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Jenny C. Chang, MD
Director, Methodist Cancer Center
Professor, Weill Cornell Medical College
The Methodist Hospital Research Institute
- Seeking new treatments of triple negative breast cancer (TNBC).
- Laboratory studies are ongoing to test novel therapies in combination with immunotherapy in models of TNBC.
- Strategies to enhance the natural immune environment could dramatically improve response to immunotherapies in TNBC.
Triple negative breast cancer (TNBC) is an aggressive disease and patients face few treatment options other than chemotherapy. New immunotherapy drugs have shown some effectiveness in patients with TNBC, but the response rate remains low. Dr. Chang is conducting studies to improve response to immunotherapy by enhancing the natural immune response.
Full Research Summary
Patients with triple negative breast cancer (TNBC) have poor outcomes due to high rates of recurrence, metastatic spread, and lack of approved targeted therapies. Therefore, new targeted therapeutic approaches are urgently needed.
Recently approved, immune-based therapies called checkpoint inhibitors have improved outcomes in several challenging cancers including advanced lung cancer, melanoma, and some TNBC. However, most TNBC tumors do not respond to this therapy. Hence, combination approaches that enhance anti-tumor immunity will be important for effective immunotherapy in breast cancer.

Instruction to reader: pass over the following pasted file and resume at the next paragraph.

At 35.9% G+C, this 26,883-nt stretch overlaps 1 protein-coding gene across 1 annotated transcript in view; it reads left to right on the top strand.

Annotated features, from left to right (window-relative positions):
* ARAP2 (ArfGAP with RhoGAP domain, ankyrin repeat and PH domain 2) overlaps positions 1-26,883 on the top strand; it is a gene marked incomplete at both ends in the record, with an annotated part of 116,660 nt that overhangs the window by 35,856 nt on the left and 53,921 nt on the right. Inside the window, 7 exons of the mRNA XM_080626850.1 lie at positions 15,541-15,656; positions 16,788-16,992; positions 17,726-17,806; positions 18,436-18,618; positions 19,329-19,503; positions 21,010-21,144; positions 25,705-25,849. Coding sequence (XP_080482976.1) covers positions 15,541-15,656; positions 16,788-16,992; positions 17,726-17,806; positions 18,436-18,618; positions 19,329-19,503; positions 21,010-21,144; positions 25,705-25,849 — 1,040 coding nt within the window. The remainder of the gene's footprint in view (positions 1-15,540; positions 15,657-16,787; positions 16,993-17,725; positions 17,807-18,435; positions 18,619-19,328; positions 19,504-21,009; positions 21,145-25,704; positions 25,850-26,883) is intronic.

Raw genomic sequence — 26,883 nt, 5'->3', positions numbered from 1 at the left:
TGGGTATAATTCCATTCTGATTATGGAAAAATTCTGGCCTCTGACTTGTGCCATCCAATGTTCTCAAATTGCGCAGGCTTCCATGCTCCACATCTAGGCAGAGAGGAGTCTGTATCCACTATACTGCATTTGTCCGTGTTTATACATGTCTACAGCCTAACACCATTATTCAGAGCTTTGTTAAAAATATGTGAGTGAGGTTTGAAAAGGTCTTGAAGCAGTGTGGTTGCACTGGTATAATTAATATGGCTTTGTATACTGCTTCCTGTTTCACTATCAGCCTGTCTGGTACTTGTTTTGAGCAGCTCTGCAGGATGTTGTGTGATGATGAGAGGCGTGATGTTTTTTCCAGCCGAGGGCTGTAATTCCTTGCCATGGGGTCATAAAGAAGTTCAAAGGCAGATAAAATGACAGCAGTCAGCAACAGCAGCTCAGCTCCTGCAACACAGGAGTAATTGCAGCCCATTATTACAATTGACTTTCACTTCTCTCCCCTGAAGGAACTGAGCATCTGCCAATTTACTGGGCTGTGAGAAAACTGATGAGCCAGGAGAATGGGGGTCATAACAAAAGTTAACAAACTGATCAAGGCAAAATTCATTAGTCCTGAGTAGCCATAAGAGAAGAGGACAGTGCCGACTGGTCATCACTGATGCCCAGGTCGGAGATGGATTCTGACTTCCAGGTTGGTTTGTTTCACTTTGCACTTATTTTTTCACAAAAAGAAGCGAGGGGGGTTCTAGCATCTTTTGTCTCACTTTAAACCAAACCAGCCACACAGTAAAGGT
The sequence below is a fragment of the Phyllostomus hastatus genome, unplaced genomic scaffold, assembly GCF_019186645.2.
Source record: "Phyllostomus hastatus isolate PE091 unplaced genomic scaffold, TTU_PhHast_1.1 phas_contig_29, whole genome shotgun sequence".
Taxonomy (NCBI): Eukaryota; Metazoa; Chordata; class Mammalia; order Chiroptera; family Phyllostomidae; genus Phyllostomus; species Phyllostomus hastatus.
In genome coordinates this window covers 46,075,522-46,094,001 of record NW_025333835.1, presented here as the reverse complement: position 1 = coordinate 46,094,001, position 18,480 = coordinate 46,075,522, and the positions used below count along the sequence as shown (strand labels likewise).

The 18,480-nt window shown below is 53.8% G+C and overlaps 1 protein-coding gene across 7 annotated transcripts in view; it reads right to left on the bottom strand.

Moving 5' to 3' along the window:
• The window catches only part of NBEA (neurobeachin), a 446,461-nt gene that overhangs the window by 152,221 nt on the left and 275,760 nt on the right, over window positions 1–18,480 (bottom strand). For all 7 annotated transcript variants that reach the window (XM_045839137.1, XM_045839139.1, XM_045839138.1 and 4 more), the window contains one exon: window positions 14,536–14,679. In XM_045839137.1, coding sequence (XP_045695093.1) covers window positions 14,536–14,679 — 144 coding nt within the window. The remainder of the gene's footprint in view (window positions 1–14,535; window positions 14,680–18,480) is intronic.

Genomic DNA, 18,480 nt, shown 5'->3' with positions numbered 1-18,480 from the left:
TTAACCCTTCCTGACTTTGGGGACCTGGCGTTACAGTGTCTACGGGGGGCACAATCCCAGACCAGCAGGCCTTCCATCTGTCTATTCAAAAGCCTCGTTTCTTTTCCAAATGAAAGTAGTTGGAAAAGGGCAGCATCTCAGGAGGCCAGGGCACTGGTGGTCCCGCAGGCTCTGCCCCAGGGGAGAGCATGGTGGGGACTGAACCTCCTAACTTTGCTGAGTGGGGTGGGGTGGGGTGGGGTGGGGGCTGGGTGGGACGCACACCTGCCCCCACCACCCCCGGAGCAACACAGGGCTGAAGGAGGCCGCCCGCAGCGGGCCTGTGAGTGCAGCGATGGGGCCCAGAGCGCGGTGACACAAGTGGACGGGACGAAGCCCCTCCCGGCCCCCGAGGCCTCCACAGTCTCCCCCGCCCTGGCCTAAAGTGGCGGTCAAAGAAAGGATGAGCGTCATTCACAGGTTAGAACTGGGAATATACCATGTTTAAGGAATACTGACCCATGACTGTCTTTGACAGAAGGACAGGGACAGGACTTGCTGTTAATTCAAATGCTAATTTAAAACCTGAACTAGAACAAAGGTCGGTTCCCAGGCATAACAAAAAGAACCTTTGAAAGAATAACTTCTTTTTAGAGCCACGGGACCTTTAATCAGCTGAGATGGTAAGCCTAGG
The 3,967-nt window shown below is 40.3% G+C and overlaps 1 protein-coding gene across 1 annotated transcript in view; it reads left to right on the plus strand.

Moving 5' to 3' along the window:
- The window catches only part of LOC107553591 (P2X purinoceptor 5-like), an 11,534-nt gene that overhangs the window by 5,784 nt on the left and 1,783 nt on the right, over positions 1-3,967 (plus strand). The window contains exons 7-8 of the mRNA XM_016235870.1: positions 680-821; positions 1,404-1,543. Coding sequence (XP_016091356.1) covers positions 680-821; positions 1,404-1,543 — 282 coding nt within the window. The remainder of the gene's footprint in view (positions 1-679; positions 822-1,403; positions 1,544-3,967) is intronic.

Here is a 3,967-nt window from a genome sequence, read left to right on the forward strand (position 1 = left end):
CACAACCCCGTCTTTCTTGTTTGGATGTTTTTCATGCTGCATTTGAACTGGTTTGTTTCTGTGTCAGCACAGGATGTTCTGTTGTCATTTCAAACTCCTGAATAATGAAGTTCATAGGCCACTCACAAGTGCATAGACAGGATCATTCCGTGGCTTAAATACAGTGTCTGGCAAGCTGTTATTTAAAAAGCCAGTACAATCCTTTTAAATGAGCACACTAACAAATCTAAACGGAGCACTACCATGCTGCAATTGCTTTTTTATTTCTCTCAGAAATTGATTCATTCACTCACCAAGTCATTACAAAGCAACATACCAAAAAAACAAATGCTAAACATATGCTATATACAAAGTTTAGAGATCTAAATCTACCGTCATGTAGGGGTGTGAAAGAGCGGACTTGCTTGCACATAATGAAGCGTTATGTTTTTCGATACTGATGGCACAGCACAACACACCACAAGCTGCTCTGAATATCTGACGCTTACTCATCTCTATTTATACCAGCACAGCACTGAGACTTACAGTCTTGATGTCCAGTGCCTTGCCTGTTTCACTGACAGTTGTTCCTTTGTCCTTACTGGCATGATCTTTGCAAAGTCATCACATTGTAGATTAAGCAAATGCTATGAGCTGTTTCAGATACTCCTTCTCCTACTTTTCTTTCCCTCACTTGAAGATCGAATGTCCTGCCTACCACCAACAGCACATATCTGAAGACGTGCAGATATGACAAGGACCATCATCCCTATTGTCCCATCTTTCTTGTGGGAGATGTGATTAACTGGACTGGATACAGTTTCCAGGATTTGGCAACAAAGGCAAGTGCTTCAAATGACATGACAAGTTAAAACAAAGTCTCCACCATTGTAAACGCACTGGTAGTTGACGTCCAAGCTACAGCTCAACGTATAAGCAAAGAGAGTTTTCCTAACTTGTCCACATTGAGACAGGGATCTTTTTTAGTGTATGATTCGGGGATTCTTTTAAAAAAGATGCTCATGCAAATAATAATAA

In previous work, Dr. Chang and colleagues identified a molecule called nitric oxide synthase (iNOS) as a driver in promoting tumor growth and metastasis. She is testing anti-iNOS therapy plus an immune-enhancing cytokine called IL-12 in combination with immunotherapy. Their studies utilize state-of-the-art laboratory models bearing a human immune system and harboring patient-derived tumors (PDXs).
These studies have shown that by modifying the tumor microenvironment, it is possible to dramatically improve the response to immune-based novel therapies. Over the next year, they will expand on these studies, first by utilizing patient samples from an ongoing clinical trial to identify biomarkers to predict resistance to immunotherapy and second, to further improve delivery of the IL-12 to improve tumor response to immunotherapy.
Results from these studies could significantly improve the therapeutic options for patients with TNBC and demonstrate the efficiency of their PDX model system to accelerate preclinical studies into clinical applications.
Dr. Chang obtained medical degree from Cambridge University, England and completed fellowship in medical oncology at the Royal Marsden Hospital/Institute for Cancer Research. She was awarded research doctorate from the University of London. Breast cancer has been the focus of her research. She plans to improve the outcome of breast cancer patients by translating scientific discoveries directly into clinical practice and therapeutics. To this end, her most recent work has centered on identifying the mechanisms by which breast cancer stem cells survive chemotherapy, radiation, and hormonal therapy, leading to recurrences, relapses, and metastasis. Her recent work has focused on the intrinsic therapy resistance of cancer stem cells, resulting in several publications and international presentations. In addition, she holds several federal grants evaluating novel biologic agents and patents on new technological advances, especially in the area of high throughput molecular profiling.